A lot has changed with Ethernet since it was invented more than 25 years ago.
From 10Mbps shared media repeaters and bridges back then, we now have switched 100Mbps and gigabit Ethernet.
But one aspect of the technology has not changed: the Spanning Tree Algorithm for preventing loops and recovering bridged LANs when a network topology changes.
That, however, also will soon change. The IEEE is working on an enhancement to Spanning Tree that aims to reduce network recovery time from tens of seconds to less than 10 seconds.
The work is known as “Rapid Reconfiguration,” or 802.1w-or just Fast Spanning Tree. Fast Spanning Tree is intended to alleviate data loss and session timeouts when large, switched Ethernet LANs recover following a topology change or a device failure.
Currently, the Spanning Tree Algorithm reconfigures bridged Ethernet networks in 30 to 60 seconds after a failure or change in link status. That amount of time was picked to enable all devices to relearn the net topology and avoid loops-frames that were retransmitted over and over again because bridges could not figure out their path or destination.
“I put in a timer so that before you’re allowed to turn on a link, you had to wait enough time to make sure everyone would have a chance to learn a new topology,” says Radia Perlman, distinguished engineer at Sun Microsystems Inc. and inventor of the Spanning Tree Algorithm. “It was an attempt to be very conservative and to presume that loops are worse than temporarily not being able to get from one place to another.”
Thirty to 60 seconds was an acceptable amount of time 15 to 20 years ago, when bridged Ethernet LANs were relatively small compared to today, and ran at 10Mbps over shared media. But in today’s large switched Ethernet networks-which include fast and gigabit Ethernet, and support multimedia applications-that amount of recovery time can drop sessions and lose data.
“With the Spanning Tree we have today, you’ve got to relearn the topology, calculate your cost to the root bridge, flush your databases and your learning tables, and then you have to listen and learn the network again,” says Jim McCarron, product technology manager at 3Com. “The times associated with doing that [are going to cause] some protocols to time out.”
If delay-sensitive traffic such as voice and video are added to the data network, the recovery time becomes even more of a problem.
Fast Spanning Tree is designed to reconfigure the network in less than 10 seconds. But the standard won’t be finalized for another year. In the meantime, vendors such as 3Com, Cisco and Foundry Networks are offering proprietary fixes to speed up Ethernet reconfiguration.
3Com’s offering is called MultiPoint Link Aggregation; Cisco’s are BackboneFast, UplinkFast and PortFast; and Foundry’s is called FastSpan. These are all designed to ensure network resiliency by quickly reconfiguring the network when devices are added, or when ports, uplinks or switches are disabled.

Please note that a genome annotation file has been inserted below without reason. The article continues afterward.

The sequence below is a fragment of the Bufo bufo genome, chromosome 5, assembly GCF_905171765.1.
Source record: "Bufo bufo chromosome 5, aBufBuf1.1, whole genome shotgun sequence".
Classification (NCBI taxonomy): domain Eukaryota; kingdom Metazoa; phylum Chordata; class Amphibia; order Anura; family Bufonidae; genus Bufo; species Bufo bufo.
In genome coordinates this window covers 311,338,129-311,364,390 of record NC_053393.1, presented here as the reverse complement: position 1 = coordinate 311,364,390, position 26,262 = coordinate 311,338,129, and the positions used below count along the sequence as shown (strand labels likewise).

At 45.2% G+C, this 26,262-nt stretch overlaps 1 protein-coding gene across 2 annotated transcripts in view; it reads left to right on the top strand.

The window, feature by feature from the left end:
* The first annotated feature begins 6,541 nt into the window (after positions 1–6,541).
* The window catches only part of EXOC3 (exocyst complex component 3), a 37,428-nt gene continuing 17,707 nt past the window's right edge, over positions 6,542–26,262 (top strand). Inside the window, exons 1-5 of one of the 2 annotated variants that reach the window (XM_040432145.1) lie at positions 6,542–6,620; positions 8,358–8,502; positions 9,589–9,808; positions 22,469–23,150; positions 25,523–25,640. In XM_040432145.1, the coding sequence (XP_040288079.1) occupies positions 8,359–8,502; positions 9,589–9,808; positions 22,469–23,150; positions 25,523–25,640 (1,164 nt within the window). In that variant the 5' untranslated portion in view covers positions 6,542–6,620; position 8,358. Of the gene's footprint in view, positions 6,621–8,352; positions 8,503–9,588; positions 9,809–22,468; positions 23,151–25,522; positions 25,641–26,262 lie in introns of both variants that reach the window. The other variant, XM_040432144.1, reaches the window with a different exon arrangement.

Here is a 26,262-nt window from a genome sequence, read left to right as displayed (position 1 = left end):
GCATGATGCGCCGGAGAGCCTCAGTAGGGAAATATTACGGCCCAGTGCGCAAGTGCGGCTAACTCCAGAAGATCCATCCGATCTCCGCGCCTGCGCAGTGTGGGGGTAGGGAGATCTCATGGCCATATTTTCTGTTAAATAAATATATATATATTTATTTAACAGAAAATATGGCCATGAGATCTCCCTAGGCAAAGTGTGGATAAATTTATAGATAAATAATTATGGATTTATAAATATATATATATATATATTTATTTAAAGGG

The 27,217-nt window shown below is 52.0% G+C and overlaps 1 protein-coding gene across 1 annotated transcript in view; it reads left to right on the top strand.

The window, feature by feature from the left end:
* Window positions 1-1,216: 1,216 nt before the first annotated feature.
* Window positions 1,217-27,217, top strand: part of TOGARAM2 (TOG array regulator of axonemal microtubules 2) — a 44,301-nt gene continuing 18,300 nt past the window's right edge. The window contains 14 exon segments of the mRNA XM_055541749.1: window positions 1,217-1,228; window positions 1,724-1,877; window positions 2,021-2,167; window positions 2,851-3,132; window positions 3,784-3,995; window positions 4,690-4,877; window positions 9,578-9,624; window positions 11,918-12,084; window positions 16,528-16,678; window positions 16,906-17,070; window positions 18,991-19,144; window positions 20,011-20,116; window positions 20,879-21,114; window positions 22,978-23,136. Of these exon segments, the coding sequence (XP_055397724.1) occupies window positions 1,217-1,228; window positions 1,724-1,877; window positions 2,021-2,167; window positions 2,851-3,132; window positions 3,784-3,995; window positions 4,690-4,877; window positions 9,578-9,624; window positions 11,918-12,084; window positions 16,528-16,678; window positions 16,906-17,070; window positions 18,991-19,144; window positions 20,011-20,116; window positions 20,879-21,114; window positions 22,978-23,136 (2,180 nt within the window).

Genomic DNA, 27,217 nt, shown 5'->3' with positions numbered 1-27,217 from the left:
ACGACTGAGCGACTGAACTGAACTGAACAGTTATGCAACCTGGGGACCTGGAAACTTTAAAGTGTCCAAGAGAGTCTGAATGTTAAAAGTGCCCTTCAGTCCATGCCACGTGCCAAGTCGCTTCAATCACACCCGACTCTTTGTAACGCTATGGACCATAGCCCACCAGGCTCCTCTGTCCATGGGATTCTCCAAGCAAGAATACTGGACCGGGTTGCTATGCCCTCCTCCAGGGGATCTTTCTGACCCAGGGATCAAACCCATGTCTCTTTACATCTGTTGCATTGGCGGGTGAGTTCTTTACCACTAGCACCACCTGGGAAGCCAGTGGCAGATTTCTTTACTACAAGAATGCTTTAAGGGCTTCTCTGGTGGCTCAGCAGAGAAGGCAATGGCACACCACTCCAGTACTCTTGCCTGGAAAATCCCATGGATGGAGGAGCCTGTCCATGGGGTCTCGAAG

The only problem: lack of interoperability. That’s where Fast Spanning Tree comes in.
Fast Spanning Tree would allow users to, say, build their large Ethernet networks with Cisco switches at the core, and Cabletron or 3Com switches at the edge, and have millisecond reconfiguration if a link failed. The emerging standard is also intended to be backward-compatible with Spanning Tree so topology calculations under Spanning Tree can be retained while reconfiguration is sped up.
“We covered the bases fairly well to make sure it’s minimal disruption going forward,” says John Roese, chief technology officer at Cabletron and a participant in the work on 802.1w.
Sun’s Perlman acknowledged only a basic understanding of Fast Spanning Tree; she’s not involved in the actual work on it. “It’s not a large change to the [Spanning Tree] algorithm,” she says. “If it really does work, then it certainly makes it a lot nicer.”
The work on 802.1w is not without its critics, however. Nortel officials say Fast Spanning Tree is merely a “band-aid” until the standard for link aggregation — 802.3ad-is firmed up. The link aggregation standard will quicken Ethernet reconfiguration even more than Fast Spanning Tree by allowing switches to use all available paths on aggregated links, and to balance traffic loads across those links, Nortel officials say.
“We’ve got this 15-year-old protocol that we’re all trying to band-aid to make it work in an environment that it was never really designed for,” says Lindsay Newell, a senior product marketing manager at Nortel. “The limitation with Fast Spanning Tree is that you can only ever use half the available bandwidth [on a dual-homed switch]. With link aggregation, you can use both paths at the same time.”
The 802.3ad standard is expected to be finalized in the first quarter of 2000.
Some users say they don’t have a pressing need for Fast Spanning Tree. “We haven’t run into too many problems where we have loops or when new devices come up,” says Kurtis Lindemann, network specialist at Ohio State University’s Fisher College of Business in Columbus. “It’s not a major issue for us right now. It’s not something I’m anxious about.”